14 April, 2007

Expect more of this

I had pushed the bell before I had read the sign fully.

Should I high-tail it before anyone came to the door, or should I stand my ground? Normally I ignore the 'No junk mail' signs, as I'm sure most of us do. I stood my ground. I could hear footsteps. I took a deep breath.

"Hi ya doing, sorry about that, I hadn't read the sign before I pushed your bell."

"Oh, don't mind that sign, that's only the husband, he gets these notions, and printed out the sign."


"I'm from the Green Party, I'm Ciarán Cuffe, one of your TDs, and I'm just calling by with a newsletter.

"Oh, the Greens, come on in, this is a green house here. He put the sign up because of that other fellah that keeps calling by, morning, noon and night.

I broke one of the cardinal rules of canvassing and stepped across the threshold.

"What a nice house"

"It's one of these Coillte Griffner timber houses, isn't it lovely?"

And, indeed it was. Rule two of canvassing. Listen to the voter, don't talk at them. The house WAS beautiful; timber-frame, lots of light, a bright stairwell filling the house with light.

"We built it in the side-garden, and then decided to move into ourselves."

And that's why a fifth of the new homes in Dún Laoghaire-Rathdown are being squeezed onto these infill sites, alongside existing homes. It's a great solution to providing a house for the son or daughter, and allows them to live close to their parents in the neighbourhood where they grew up. It also beats being squeezed into one of the shoe-box apartments that seem to be replacing houses all around the County. Some guidelines on infill development wouldn't be any harm, but in general these side-garden homes work out well.

Anyway, after the full tour of the house - ("lovely kitchen, but too many windows, and not enough storage...") I made my excuses and headed away. The rest of the team were two roads on at this stage, and reminded me (again) never to spend more than two minutes at a door. A pleasant encounter, and a nice snapshot of canvassing on a sunny Friday afternoon in April 2007

1 comment:

Anonymous said...

Do Not Mail Opt-Out Law would be fair to everyone.

The proposed recent "Do not mail" is an Opt-Out law. Only those not desiring advertising mail need opt-out. Anyone desiring advertising mail can do nothing - and continue to receive it. Why deny those wishing to avoid advertising mail the power to do so?

I do not consider handling unwanted advertising placed against my will on my personal property to be a civic obligation!

The US Supreme Court said in the Rowan case in 1970, ““In today's [1970] complex society we are inescapably captive audiences for many purposes, but a sufficient measure of individual autonomy must survive to permit every householder to exercise control over unwanted mail. To make the householder the exclusive and final judge of what will cross his threshold undoubtedly has the effect of impeding the flow of ideas, information, and arguments that, ideally, he should receive and consider. Today's merchandising methods, the plethora of mass mailings subsidized by low postal rates, and the growth of the sale of large mailing lists as an industry in itself have changed the mailman from a carrier of primarily private communications, as he was in a more leisurely day, and have made him an adjunct of the mass mailer who sends unsolicited and often unwanted mail into every home. It places no strain on the doctrine of judicial notice to observe that whether measured by pieces or pounds, Everyman's mail today is made up overwhelmingly of material he did not seek from persons he does not know. And all too often it is matter he finds offensive.”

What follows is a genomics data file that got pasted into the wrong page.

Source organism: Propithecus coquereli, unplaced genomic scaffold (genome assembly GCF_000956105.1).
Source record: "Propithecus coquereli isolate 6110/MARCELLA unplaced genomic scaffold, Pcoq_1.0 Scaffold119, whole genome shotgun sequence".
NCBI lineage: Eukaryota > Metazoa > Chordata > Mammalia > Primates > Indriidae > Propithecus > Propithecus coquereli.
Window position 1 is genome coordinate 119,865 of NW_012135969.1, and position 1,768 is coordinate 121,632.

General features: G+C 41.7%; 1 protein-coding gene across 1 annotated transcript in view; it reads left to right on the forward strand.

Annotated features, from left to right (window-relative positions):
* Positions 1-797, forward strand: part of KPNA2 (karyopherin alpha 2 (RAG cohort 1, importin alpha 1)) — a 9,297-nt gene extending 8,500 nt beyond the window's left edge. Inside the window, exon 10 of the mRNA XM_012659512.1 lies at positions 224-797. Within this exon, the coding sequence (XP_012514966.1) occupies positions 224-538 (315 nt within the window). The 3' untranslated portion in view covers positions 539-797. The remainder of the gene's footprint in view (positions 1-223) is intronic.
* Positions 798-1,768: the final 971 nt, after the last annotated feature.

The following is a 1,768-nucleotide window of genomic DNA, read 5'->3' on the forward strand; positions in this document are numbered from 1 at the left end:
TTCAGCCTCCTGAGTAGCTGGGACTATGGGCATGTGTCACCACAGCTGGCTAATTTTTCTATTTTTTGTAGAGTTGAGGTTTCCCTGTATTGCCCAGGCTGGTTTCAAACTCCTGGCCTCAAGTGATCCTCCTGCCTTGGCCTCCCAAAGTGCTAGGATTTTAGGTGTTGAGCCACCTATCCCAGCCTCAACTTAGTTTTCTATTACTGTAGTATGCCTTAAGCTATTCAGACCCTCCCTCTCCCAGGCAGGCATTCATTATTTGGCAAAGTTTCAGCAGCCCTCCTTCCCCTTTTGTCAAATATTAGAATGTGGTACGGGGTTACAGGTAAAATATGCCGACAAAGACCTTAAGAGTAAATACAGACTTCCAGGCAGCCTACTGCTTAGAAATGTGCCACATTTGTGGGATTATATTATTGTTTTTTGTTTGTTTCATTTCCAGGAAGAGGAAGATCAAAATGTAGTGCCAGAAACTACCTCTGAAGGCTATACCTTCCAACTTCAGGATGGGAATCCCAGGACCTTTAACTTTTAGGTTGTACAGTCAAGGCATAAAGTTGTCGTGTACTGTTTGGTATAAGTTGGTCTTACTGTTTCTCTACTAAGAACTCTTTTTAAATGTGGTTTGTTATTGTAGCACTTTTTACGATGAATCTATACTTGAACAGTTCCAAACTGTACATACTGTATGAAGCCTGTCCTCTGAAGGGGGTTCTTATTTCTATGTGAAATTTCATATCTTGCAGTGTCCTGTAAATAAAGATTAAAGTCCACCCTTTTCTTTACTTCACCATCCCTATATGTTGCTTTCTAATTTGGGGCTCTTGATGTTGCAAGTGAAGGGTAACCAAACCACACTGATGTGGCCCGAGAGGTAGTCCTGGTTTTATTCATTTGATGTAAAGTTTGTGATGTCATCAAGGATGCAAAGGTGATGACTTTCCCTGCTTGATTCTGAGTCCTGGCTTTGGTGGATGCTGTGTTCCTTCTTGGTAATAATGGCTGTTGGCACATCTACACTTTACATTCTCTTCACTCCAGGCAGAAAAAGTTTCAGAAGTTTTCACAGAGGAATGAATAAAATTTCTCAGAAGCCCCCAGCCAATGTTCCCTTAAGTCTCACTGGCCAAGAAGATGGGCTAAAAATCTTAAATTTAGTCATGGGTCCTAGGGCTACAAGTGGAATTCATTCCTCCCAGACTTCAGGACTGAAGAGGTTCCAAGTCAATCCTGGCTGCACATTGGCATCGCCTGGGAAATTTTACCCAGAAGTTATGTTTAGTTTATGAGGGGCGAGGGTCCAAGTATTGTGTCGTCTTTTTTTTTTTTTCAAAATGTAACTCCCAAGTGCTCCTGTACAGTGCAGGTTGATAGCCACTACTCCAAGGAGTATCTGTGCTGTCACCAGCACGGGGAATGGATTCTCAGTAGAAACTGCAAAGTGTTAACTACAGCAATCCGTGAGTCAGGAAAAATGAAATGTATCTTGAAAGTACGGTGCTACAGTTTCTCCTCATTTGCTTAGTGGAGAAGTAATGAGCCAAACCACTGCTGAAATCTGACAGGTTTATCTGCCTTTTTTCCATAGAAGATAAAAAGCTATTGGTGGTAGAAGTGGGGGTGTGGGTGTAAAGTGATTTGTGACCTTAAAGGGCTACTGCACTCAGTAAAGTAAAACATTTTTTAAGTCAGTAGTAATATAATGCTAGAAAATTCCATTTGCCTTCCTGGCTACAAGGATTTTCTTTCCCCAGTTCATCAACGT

Furthermore, the Supreme Court said, “the mailer's right to communicate is circumscribed only by an affirmative act of the addressee giving notice that he wishes no further mailings from that mailer.

To hold less would tend to license a form of trespass and would make hardly more sense than to say that a radio or television viewer may not twist the dial to cut off an offensive or boring communication and thus bar its entering his home. Nothing in the Constitution compels us to listen to or view any unwanted communication, whatever its merit; we see no basis for according the printed word or pictures a different or more preferred status because they are sent by mail.”

We need a nationwide “Do Not Mail” law to create a one-stop, convenient place for homeowners to give senders the aforementioned affirmative notice that we do not want certain kinds of mail sent to our homes.


Ramsey A Fahel